The government isn’t currently a challenge, but we anticipated it before it became one, visited them and discussed the business. There are currently no regulations governing the space, but we will be informed once there are. We’ve also got local government licensing, and we’ve had no problems so far.
The roads in Lagos are not in great condition. There are no dedicated bike lanes. But we can manoeuvre our way. Funny enough, I don’t think traffic affects bicycles.
In what cities are you operational, and what are your plans for expansion?
Next February, we should be in six different cities. For us, it is about the economic power of a city. We are not doing this on a state-wide level. We can be in two cities in one state. We look at cities that already have some form of mobility solutions so we can take our logistics solutions there. We are looking at expanding to cities like Abuja, Port Harcourt, Ibadan, Osun, Ijebu, Abeokuta, etc. We will expand into some of Africa’s major cities once we have expanded into some of Nigeria’s major cities.
How do riders apply to work for the company?
Interested riders can go to the website and access a registration form there. After submission, our team will get across to them, conduct an interview and an onboarding process because there are some basic things we need to provide for KYC. You bring your documentation, and after onboarding, you get deployed to a particular location where you can start working almost immediately. In the last 30 days, our operations team has increased to about 300 riders. We are looking to have a database of 5000 riders in the next three months because we are looking at some major deployment next year.
What is the prospect for the last-mile delivery market in Nigeria?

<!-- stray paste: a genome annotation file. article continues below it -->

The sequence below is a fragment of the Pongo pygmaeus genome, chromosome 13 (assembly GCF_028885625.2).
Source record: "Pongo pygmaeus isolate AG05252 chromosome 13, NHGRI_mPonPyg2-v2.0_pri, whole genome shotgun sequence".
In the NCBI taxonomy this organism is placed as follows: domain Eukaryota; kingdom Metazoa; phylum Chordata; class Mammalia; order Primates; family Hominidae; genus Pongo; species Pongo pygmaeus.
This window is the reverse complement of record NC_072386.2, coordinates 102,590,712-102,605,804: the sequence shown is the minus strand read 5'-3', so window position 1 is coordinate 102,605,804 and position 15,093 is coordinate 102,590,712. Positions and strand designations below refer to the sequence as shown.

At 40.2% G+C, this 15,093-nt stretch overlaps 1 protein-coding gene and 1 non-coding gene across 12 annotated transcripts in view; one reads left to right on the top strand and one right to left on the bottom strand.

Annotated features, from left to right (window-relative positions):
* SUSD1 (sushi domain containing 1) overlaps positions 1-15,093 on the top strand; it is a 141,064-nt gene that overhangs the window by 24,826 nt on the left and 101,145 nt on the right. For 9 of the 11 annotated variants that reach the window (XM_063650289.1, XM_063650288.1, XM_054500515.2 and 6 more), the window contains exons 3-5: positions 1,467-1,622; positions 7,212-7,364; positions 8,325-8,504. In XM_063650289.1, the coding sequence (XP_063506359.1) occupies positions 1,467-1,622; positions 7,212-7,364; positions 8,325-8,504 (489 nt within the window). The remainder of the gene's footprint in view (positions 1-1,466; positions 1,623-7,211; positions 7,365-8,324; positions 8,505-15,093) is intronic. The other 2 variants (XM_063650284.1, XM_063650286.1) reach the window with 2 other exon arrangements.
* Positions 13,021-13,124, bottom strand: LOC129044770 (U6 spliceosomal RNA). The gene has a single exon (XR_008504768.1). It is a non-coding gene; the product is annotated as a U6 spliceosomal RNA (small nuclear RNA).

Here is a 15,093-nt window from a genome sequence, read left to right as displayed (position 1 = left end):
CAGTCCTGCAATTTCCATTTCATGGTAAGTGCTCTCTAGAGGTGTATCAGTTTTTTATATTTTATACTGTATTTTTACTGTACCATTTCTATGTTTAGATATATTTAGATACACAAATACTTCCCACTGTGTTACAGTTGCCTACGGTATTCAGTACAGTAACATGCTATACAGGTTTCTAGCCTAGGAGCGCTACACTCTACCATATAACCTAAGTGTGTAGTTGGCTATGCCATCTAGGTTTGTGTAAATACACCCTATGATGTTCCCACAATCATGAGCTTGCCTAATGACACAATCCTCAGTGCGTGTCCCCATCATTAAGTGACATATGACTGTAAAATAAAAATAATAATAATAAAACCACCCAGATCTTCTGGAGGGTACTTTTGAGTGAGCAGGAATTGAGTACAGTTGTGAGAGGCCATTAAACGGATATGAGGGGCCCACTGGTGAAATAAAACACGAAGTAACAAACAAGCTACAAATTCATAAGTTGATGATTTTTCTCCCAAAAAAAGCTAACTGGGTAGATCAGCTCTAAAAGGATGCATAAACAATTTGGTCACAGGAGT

Last-mile delivery is as big as the regular long-distance logistics space. For every person that sends a package over 40 to 50 kilometres, there are probably five to six persons waiting to get a package between 0 to 10 kilometres. You have more businesses in the food sector than the regular long-distance packages. Most of their customers want their food delivered to them in a few minutes. So the volume in last-mile delivery is larger. The space looks like it is not big enough because it is untapped. However, if businesses tap into it in the same way we are, you will see the volume and value of the space.
I was speaking with some of our partners this week and they said, of the 100 per cent order they get, they barely fulfil 50 per cent due to a lack of infrastructure to move that package from the vendor to the customers. We are trying to go into that space and make up for that 50 per cent they can’t deliver.
What should we be expecting soon with Errand360?
Next year, we are going to cover Nigeria. We should be in about 30 cities next year, and we are looking at introducing about a thousand infrastructure into the market. We will also be venturing into at least two African countries. We hope to get 10,000 orders daily, and we will strive to attain that goal by the second quarter of next year.
Interview by Adekunle Agbetiloye